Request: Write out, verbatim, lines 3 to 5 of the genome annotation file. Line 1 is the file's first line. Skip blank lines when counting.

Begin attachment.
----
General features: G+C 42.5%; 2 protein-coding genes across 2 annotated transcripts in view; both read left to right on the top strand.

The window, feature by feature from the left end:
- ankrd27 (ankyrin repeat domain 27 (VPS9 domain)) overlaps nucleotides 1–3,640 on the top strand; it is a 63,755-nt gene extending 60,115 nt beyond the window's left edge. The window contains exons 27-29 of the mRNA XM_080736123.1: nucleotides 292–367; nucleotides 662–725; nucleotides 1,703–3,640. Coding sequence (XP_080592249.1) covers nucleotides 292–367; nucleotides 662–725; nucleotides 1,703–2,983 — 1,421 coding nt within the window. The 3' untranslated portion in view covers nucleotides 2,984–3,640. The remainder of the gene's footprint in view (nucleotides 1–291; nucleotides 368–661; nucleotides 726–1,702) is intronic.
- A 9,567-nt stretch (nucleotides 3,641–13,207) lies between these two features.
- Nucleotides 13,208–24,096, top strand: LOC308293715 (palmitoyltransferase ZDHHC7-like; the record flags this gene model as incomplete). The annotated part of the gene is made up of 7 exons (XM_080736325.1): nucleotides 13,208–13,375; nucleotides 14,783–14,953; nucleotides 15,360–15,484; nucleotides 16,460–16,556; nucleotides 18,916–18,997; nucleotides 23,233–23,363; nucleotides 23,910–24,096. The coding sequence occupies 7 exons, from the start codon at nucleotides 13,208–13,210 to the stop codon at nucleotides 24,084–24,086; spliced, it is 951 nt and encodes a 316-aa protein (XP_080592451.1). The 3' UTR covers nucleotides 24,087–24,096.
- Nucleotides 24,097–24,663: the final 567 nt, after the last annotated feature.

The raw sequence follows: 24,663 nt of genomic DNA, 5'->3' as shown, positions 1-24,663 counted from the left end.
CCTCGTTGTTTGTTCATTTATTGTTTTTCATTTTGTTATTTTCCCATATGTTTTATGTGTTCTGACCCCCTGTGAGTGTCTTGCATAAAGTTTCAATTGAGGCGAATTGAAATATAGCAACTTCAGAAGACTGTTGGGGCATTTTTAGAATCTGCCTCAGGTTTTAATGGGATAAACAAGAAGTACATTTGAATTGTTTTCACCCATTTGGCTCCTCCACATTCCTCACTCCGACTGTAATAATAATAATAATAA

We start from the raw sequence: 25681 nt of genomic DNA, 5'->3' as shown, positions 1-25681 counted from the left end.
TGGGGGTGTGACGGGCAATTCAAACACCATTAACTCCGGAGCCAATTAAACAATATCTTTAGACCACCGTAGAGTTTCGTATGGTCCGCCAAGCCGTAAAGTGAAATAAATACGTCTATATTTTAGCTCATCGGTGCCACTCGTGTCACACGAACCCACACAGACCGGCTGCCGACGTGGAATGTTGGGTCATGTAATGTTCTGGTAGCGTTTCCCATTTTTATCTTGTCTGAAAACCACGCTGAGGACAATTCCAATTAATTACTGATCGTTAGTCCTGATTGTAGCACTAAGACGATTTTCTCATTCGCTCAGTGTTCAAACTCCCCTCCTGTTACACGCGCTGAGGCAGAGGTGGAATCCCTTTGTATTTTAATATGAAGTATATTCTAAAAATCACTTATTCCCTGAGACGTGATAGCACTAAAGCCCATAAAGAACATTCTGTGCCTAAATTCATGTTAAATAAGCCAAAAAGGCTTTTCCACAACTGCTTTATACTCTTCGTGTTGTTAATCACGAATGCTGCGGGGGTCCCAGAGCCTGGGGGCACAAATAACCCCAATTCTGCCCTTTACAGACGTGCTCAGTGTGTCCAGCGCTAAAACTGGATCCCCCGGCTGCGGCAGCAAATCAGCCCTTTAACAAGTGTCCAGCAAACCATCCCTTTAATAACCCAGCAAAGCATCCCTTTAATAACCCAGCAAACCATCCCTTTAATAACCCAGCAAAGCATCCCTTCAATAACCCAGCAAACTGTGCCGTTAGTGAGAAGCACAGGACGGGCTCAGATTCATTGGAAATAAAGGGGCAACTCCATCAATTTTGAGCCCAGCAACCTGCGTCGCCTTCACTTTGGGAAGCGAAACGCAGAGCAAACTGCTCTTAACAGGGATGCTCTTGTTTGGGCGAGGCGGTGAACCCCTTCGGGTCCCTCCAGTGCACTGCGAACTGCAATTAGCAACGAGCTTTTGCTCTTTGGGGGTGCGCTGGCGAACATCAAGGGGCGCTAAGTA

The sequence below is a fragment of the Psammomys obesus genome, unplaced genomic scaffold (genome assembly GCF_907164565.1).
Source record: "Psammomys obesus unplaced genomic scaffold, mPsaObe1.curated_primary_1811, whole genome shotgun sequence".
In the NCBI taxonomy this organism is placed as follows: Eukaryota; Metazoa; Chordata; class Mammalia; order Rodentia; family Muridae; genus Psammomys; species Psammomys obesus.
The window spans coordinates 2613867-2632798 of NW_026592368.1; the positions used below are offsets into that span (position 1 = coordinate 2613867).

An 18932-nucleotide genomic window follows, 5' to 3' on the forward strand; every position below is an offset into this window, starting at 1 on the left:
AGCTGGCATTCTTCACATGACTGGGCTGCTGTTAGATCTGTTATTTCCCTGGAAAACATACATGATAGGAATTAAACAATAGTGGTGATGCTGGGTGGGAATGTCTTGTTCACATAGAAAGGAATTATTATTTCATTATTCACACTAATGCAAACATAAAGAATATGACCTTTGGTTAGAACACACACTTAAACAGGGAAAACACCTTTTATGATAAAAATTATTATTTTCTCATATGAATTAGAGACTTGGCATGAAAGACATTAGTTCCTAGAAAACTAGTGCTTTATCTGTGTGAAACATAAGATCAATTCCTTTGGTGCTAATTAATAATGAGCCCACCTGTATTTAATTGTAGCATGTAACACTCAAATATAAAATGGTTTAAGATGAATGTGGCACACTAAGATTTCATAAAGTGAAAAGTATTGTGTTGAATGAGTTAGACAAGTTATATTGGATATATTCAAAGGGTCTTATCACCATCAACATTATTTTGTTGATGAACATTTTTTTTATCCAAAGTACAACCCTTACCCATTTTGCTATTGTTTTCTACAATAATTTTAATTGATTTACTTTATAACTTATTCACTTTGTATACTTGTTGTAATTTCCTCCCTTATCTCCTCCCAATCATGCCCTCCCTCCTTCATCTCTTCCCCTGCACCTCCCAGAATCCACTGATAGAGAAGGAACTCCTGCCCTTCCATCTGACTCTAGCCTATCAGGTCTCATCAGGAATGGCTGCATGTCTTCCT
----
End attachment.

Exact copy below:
- ankrd27 (ankyrin repeat domain 27 (VPS9 domain)) overlaps nucleotides 1–3,640 on the top strand; it is a 63,755-nt gene extending 60,115 nt beyond the window's left edge. The window contains exons 27-29 of the mRNA XM_080736123.1: nucleotides 292–367; nucleotides 662–725; nucleotides 1,703–3,640. Coding sequence (XP_080592249.1) covers nucleotides 292–367; nucleotides 662–725; nucleotides 1,703–2,983 — 1,421 coding nt within the window. The 3' untranslated portion in view covers nucleotides 2,984–3,640. The remainder of the gene's footprint in view (nucleotides 1–291; nucleotides 368–661; nucleotides 726–1,702) is intronic.
- A 9,567-nt stretch (nucleotides 3,641–13,207) lies between these two features.
- Nucleotides 13,208–24,096, top strand: LOC308293715 (palmitoyltransferase ZDHHC7-like; the record flags this gene model as incomplete). The annotated part of the gene is made up of 7 exons (XM_080736325.1): nucleotides 13,208–13,375; nucleotides 14,783–14,953; nucleotides 15,360–15,484; nucleotides 16,460–16,556; nucleotides 18,916–18,997; nucleotides 23,233–23,363; nucleotides 23,910–24,096. The coding sequence occupies 7 exons, from the start codon at nucleotides 13,208–13,210 to the stop codon at nucleotides 24,084–24,086; spliced, it is 951 nt and encodes a 316-aa protein (XP_080592451.1). The 3' UTR covers nucleotides 24,087–24,096.